The Status of Mendelssohn
Mendelssolin. By Philip Radcliffe. (Master Musicians. Dent. 83. 6d.)
THIS volume is a welcome addition to the Master Musicians ' series. Mendelssohn's stock has been low and risen again ; but even the centenary of his death in 1949 brought no satisfactory estimate of his final status. Mr. Radcliffe tells the story of Mendels- sohn's life as fully as his limited space permits, and he is scrupulously fair--even indulgent—to the music, which he is obviously well suited by temperament to appreciate. It would have been interesting to see more of the background of the composer's life and to hear more of the contemporary musical world, in which he was something of a stranger; but there could be no question of either in so short a book. One question which immediately suggests itself to the reader and is not actually answered by Mr. Radcliffe, though his answer may be Implied in several passages, is that of Mendelssohn's relations with his great contemporaries. He knew Chopin, Liszt, Schumann and Berlioz ; but his relations with them seem to have been stiff and formal and there is often a note of rather priggish incomprehension In his references to their music. He spoke of a meeting with Chopin in terms which show that he was well aware of the gulf which separ- ated them : " it was as if a Cherokee and a Kaffir had met to con- verse." His friends and musical cronies were the third-rate com- Posers of the day, Moscheles. Hiller or David ; and this is surely a reflection on Mendelssohn's character as a musician. Mr. Radcliffe tightly stresses the overwhelming influence of his family, and par- ticularly his father, both on his musical ideals and on his choice of medium. In fact it would hardly be unjust to write off at least two-thirds of Mendelssohn's music as meant, in a broad sense, for family consumption. Mr. Radcliffe is particularly happy in the large variety of phrases which he coins to describe this important side of Mendelssohn's musical character. He very seldom makes a downright accusation of banality or sentimentality, and when he does, it is certainly well deserved. But he nowhere says openly— What is surely the truth—that Mendelssohn was an early-blossoming, outstandingly lyrical composer whose inspiration largely left him as he reached maturity or was deflected into wholly unsuitable camels. There is an obvious parallel between Mendelssohn and Tennyson. Both were sensitive, lightweight artists with a marvellous technical facility and a gift for painting '--for rendering, the one in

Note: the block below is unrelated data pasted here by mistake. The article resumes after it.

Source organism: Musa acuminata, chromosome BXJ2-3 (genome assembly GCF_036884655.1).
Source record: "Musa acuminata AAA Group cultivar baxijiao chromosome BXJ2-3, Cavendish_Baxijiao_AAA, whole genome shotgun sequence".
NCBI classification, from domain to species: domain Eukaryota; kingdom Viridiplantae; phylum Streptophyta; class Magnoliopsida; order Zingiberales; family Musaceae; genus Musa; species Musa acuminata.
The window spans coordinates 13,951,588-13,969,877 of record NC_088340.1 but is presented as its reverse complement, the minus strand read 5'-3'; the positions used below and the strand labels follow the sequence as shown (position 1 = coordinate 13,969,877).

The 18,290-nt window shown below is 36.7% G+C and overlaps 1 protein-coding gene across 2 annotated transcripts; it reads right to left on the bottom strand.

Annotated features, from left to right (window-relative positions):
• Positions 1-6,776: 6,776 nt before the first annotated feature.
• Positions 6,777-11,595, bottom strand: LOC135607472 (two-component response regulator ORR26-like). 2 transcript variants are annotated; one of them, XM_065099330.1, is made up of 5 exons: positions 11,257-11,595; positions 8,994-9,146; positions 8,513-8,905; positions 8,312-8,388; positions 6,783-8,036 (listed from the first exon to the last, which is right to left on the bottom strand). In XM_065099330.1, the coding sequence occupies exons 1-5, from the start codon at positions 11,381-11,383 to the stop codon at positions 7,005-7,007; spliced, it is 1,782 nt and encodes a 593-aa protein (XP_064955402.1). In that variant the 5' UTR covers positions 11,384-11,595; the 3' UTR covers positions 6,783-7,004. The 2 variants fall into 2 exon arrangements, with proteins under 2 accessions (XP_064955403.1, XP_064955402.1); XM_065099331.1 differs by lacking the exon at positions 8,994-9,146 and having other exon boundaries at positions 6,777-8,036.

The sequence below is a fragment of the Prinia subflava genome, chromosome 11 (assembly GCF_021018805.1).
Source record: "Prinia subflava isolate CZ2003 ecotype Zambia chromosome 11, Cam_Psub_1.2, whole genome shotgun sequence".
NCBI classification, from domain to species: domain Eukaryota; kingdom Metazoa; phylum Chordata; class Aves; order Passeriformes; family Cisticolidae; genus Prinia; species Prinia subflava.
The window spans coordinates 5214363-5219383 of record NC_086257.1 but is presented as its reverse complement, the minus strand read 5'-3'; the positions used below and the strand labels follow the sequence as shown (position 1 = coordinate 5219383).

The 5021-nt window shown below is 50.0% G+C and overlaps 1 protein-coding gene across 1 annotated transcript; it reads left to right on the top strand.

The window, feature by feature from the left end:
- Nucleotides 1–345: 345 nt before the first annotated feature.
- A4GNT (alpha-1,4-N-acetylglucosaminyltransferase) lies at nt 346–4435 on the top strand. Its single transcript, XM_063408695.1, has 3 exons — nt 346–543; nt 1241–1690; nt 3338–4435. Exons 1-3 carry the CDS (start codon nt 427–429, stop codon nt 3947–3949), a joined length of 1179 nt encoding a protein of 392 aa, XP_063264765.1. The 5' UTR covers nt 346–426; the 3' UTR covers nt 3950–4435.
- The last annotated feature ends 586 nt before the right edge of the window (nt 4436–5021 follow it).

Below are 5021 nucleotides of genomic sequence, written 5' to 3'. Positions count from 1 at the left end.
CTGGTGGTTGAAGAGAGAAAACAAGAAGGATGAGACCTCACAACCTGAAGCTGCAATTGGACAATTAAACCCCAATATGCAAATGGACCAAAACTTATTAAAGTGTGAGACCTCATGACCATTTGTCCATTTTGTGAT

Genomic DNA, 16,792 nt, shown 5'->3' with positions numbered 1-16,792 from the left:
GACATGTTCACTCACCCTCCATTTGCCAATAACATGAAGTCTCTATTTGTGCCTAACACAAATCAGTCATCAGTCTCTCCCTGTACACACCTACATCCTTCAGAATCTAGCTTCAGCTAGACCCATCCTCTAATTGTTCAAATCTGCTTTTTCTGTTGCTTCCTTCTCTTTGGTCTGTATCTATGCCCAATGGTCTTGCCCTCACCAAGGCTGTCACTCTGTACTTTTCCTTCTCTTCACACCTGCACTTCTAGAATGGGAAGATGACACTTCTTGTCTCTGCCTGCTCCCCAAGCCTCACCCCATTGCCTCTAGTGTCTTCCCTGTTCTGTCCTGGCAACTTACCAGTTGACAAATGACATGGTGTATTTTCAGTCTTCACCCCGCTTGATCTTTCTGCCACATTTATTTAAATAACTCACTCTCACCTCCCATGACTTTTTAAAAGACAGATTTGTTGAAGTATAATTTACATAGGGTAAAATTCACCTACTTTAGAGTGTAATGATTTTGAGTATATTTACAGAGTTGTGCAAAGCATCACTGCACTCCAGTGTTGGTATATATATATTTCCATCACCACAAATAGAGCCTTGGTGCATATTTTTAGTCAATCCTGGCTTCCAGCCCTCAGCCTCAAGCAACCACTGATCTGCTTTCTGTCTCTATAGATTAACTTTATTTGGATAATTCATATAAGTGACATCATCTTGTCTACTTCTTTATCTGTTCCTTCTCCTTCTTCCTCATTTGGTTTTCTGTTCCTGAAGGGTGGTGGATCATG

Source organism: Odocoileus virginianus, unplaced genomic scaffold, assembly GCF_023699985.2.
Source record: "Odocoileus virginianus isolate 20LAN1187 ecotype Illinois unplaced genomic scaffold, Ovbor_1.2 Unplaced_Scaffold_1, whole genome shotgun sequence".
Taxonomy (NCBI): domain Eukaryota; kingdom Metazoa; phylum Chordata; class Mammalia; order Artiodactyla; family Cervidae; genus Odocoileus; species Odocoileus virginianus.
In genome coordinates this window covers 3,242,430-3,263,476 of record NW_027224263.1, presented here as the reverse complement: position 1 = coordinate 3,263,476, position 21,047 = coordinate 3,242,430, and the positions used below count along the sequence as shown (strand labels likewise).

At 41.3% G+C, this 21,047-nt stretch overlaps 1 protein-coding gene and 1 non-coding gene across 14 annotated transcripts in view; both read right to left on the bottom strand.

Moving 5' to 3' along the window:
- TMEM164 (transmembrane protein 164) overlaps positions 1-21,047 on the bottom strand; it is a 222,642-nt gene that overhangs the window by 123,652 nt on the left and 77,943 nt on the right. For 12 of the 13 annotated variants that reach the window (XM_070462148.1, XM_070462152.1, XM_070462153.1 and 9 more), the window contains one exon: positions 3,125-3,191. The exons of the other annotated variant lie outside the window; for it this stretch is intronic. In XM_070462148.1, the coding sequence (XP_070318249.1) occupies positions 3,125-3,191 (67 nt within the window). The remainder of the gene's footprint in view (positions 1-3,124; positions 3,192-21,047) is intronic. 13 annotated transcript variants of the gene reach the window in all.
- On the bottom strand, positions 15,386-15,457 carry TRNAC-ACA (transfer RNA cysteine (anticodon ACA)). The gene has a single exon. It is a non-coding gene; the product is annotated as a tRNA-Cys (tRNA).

music and the other in words—visual impressions. Each allowed the mantle of the prophet and the seer to be cast around his shoulders—the mantle, all too literally in Mendelssohn's case, of Elijah—and frittered away what remained of his lyrical gifts in drawing-room prettinesses.
What remains of Mendelssohn's music ? The Midsitnitner Night's Dream music ; The Hebrides', and possibly three other overtures ; the Italian and Scottish symphonies and the violin concerto ; the octet and possibly two or three other chamber works. The oratorios and the songs, the church music and practically all the piano music are dead ; their interest is purely historical. And the great majority of the pieces that do survive were written before the composer was twenty-five. It was a tragic life and that Mendelssohn was somehow aware of this is suggested by the early disappearance from the letters, as from his music, of the brightness and vitality (as opposed to mere, vivacity) which constituted their chief charm ; and by the personal quarrels which seem to argue a frustrated and fundamentally dis- satisfied nature underlying the brilliantly successful career. To trace and to try to explain these discrepancies between the accepted legend and the true facts was perhaps outside Mr. Radcliffe's scope. He, indeed, largely accepts the story at its face value ; but he will hardly, I think, persuade his readers that they want to become further acquainted with Mendelssohn's music. The Mendelssohn canon is pretty well fixed and the revivals of lost or unfamiliar works—such as those recently sponsored by Menuhin—have added absolutely nothing to our respect for the composer.